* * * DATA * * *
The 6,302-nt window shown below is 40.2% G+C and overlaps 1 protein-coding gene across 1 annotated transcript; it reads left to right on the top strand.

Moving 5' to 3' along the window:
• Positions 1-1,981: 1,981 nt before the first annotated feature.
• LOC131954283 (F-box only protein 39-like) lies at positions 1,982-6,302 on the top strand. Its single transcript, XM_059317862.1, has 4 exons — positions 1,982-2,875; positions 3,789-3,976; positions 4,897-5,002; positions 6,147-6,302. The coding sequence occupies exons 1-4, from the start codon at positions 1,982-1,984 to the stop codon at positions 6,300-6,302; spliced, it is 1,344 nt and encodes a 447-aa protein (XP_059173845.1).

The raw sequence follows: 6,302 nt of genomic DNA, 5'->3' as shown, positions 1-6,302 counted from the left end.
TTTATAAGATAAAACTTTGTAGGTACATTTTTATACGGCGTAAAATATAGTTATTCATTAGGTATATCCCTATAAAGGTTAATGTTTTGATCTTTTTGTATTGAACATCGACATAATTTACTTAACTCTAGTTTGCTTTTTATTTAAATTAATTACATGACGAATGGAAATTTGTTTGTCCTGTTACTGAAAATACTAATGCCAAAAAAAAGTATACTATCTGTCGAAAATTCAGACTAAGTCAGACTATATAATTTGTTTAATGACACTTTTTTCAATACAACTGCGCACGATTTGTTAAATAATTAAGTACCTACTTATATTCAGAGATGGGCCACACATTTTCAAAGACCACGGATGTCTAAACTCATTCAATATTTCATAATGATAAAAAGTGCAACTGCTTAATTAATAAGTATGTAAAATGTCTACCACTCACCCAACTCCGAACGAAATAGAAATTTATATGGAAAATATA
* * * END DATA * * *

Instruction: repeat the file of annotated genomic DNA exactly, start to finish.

The 6,302-nt window shown below is 40.2% G+C and overlaps 1 protein-coding gene across 1 annotated transcript; it reads left to right on the top strand.

Moving 5' to 3' along the window:
• Positions 1-1,981: 1,981 nt before the first annotated feature.
• LOC131954283 (F-box only protein 39-like) lies at positions 1,982-6,302 on the top strand. Its single transcript, XM_059317862.1, has 4 exons — positions 1,982-2,875; positions 3,789-3,976; positions 4,897-5,002; positions 6,147-6,302. The coding sequence occupies exons 1-4, from the start codon at positions 1,982-1,984 to the stop codon at positions 6,300-6,302; spliced, it is 1,344 nt and encodes a 447-aa protein (XP_059173845.1).

The raw sequence follows: 6,302 nt of genomic DNA, 5'->3' as shown, positions 1-6,302 counted from the left end.
TTTATAAGATAAAACTTTGTAGGTACATTTTTATACGGCGTAAAATATAGTTATTCATTAGGTATATCCCTATAAAGGTTAATGTTTTGATCTTTTTGTATTGAACATCGACATAATTTACTTAACTCTAGTTTGCTTTTTATTTAAATTAATTACATGACGAATGGAAATTTGTTTGTCCTGTTACTGAAAATACTAATGCCAAAAAAAAGTATACTATCTGTCGAAAATTCAGACTAAGTCAGACTATATAATTTGTTTAATGACACTTTTTTCAATACAACTGCGCACGATTTGTTAAATAATTAAGTACCTACTTATATTCAGAGATGGGCCACACATTTTCAAAGACCACGGATGTCTAAACTCATTCAATATTTCATAATGATAAAAAGTGCAACTGCTTAATTAATAAGTATGTAAAATGTCTACCACTCACCCAACTCCGAACGAAATAGAAATTTATATGGAAAATATA